For the record I’m not much of a cat person myself however, I am not immune to the cuteness of a slumbering kitten.
We all know depression has a nasty habit of negatively affecting our sleep. Sleep always feels like it’s right around the corner, but sometimes the smallest things can keep us awake. If anxiety is something you suffer with as well, then just getting to sleep can feel like trying to outrun your shadow.
Our bodies have evolved over such a long time it’s hard to even fathom. At night, the sky’s hues turn to red and the sounds of nature’s orchestra came alive and we fell asleep listening to crickets and all sorts of critters against the backdrop of a babbling brook or gentle wind tickling the leaves of the trees.
When it was time to wake up, the sky shifted to blue and those same sounds that lulled us to bed now gently nudge us awake.
Ahhh….those were the days.
Fast forward to the 21st century where many times we try to fall asleep to dead silence and the last thing we look at is our phone or laptop screen. When we do this, it throws off our natural processes. Exposure to the blue light emitting screens of our lives wreaks havoc on our sleep cycles.
You sleep for 10 hours but feel like you hadn’t even taken a nap. This happens to a lot of people, and although there can be many causes, they all work against us and eliminating just one or two can have a positive effect on sleep quality. Download yourself a sleep tracking app or strap on your “smart watch” or fitness band to get an idea how well you are sleeping through the night now. Use the app or band for a few weeks while following one, or both of the following suggestions and you will be able to see your sleep improvements in near real-time.
Suffering from depression and anxiety already makes for restless sleep at times, let’s not add insult to injury here. Staring at a screen as you lay down to sleep is like drinking a cup of coffee right before bed. Yes, some people are so numb to caffeine it may not have such a large effect, but for the majority of the population that will likely keep them awake half the night.
It is easier to see caffeine’s effects because after ingesting it, sleep will probably not be an option. With blue-light emitting devices, however, the effects aren’t quite as obvious. REM sleep is a very important part of our nightly rest and without it, we face a plethora of side-effects.
1. Have a “screen-off” time for at least 30 minutes before bed.
30 minutes is the minimum here. Staring at a screen that emits blue light right up until we close our eyes to sleep does not do us any favors when it comes to sleep quality, especially REM sleep.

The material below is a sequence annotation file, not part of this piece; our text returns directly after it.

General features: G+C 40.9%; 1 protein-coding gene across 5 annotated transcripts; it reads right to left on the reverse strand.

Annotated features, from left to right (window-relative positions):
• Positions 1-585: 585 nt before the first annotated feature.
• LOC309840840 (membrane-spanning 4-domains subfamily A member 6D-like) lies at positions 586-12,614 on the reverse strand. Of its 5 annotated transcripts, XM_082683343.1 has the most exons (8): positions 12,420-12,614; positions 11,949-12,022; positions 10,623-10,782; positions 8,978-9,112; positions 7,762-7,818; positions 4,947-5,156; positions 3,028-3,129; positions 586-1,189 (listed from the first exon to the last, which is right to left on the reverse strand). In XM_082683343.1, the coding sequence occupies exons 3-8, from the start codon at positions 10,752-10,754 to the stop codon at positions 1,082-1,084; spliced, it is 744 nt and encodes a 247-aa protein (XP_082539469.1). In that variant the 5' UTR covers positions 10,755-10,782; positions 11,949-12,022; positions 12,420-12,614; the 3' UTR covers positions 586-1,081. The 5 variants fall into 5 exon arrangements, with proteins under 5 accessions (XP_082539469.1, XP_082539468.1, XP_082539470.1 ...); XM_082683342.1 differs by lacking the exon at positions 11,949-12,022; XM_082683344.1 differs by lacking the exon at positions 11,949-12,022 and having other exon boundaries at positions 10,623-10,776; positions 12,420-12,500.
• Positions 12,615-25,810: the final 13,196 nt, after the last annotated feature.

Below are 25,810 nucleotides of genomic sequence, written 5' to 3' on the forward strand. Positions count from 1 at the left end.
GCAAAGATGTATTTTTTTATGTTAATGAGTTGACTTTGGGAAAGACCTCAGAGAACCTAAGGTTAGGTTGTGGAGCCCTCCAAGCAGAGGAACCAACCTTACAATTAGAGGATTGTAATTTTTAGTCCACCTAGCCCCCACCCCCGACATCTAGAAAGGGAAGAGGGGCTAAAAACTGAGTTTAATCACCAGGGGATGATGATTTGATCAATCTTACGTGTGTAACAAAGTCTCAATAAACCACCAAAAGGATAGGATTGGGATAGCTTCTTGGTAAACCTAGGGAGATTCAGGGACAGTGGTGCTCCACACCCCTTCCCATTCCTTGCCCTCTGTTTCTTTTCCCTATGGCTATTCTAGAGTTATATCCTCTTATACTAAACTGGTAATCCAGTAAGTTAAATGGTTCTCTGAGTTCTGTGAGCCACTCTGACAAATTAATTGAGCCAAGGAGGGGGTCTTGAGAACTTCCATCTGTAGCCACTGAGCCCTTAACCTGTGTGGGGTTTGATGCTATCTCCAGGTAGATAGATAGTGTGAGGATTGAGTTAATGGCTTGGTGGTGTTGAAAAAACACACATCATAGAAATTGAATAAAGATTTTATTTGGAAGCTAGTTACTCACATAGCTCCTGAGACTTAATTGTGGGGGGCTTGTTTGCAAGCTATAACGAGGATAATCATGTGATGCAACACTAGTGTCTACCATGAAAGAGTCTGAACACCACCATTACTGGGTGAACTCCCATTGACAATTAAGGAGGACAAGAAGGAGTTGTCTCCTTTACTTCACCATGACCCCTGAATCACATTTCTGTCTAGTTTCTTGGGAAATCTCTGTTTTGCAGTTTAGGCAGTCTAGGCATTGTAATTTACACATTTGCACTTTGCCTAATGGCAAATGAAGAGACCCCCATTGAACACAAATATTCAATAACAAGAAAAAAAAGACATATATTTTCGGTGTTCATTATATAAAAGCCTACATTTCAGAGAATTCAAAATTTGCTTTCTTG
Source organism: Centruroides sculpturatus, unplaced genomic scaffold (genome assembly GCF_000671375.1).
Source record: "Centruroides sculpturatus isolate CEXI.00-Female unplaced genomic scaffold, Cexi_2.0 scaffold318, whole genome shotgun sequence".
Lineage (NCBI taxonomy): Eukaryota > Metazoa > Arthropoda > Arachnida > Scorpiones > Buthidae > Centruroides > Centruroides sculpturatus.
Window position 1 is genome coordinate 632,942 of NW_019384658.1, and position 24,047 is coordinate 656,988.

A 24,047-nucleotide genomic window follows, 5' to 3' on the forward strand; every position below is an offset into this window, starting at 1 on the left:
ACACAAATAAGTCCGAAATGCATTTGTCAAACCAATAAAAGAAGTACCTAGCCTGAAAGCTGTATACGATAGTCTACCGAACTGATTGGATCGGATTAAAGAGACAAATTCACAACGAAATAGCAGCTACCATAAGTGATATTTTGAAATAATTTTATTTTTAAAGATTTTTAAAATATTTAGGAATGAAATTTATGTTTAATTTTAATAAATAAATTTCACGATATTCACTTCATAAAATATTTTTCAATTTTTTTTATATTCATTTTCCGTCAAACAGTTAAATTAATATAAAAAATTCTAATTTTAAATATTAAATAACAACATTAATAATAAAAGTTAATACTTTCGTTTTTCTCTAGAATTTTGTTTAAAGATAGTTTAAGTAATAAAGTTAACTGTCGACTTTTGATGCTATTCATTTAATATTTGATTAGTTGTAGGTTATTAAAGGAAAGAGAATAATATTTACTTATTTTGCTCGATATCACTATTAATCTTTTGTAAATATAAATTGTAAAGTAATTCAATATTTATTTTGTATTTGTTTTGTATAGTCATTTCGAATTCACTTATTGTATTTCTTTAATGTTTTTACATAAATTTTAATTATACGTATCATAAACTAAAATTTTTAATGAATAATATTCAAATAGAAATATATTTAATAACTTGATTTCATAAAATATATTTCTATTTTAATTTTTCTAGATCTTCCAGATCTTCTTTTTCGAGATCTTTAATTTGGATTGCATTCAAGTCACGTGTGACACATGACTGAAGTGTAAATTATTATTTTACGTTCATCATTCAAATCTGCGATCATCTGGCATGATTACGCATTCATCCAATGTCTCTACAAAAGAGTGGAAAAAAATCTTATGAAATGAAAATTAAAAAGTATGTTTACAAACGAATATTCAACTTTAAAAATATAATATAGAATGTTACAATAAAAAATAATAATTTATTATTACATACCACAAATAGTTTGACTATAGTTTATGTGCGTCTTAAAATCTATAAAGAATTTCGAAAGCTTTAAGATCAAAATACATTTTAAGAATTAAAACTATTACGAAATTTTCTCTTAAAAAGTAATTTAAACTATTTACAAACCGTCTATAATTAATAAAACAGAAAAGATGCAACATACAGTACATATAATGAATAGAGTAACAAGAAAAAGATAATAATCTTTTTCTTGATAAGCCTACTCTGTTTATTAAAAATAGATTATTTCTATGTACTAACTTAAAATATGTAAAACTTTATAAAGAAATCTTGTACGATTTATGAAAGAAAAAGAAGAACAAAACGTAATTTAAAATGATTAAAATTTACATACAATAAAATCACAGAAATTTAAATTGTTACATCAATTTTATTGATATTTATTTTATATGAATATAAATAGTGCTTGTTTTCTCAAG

I can’t remember where I read about this idea first, and the activity goes by many different nicknames depending on who you hear it from. Since I grew up with Amish neighbors, let’s call it Amish Hour. Set a daily reminder to go off at least 30 minutes before you are going to lay down to sleep, if you decide to do a full hour that even better. We will start with 30 and work our way up from there.
For that last hour, your Amish Hour, do away with ALL screens. No TV, laptop, tablet, cell phone…nothing. If you have been meaning to get back into reading those sci-fi novels, this is an excellent time for that. Me? I spend the time split between reading and writing in my journal.
2. Get rid of the Blue Light another way
The second option is a bit like cheating. I will have some benefit, but not nearly as much as above. There is an application available for Linux and Mac called flux (https://justgetflux.com) that adjusts your computer’s color settings automatically based on the time you wake up. You input all of the parameters and the screen will dim and tune out the blue light over time, it evens gives you little reminders to let you know how long you have until you have to get up.
The newest update to the iPhone has a F.Lux-like setting built in, called Night Shift. Just install iOS 9.3.1, navigate to your control panel (swipe up) and select the little lamp. That’s it.
If you don’t have a way to install this or have a different phone (I’m an iPhone guy myself) there are many screen covers to choose from that actually block the blue light from coming through, achieving the same.
Here is one that is easy on and off. Simply install it in the evening and remove it in the morning hassle-free.
There is even one made for flat panel TV’s! I don’t personally watch television but if I did this would most certainly be a must-have in my home.
Ideally, we should always try to avoid our electronics leading up to bed time. Like many things in life, we know this, however, it isn’t always that simple. If you rely on the computer and/or a smartphone to put food on the table then losing an hour’s worth of work is not the most available option.
Take the time to install a program or a screen cover soon, and let rest come much easier for you.
If you’re still unsure, here are a few ramifications that those who are not getting enough REM sleep are subject to:
- problems with short to long term memory formation
- heightened acute pain sensitivity
- weight gain
- reduction in coping skills
- this has a direct effect on both depression and anxiety
Have you tried similar strategies for helping you get to sleep, stay asleep, or improve the quality of your sleep? If so, let us know 🙂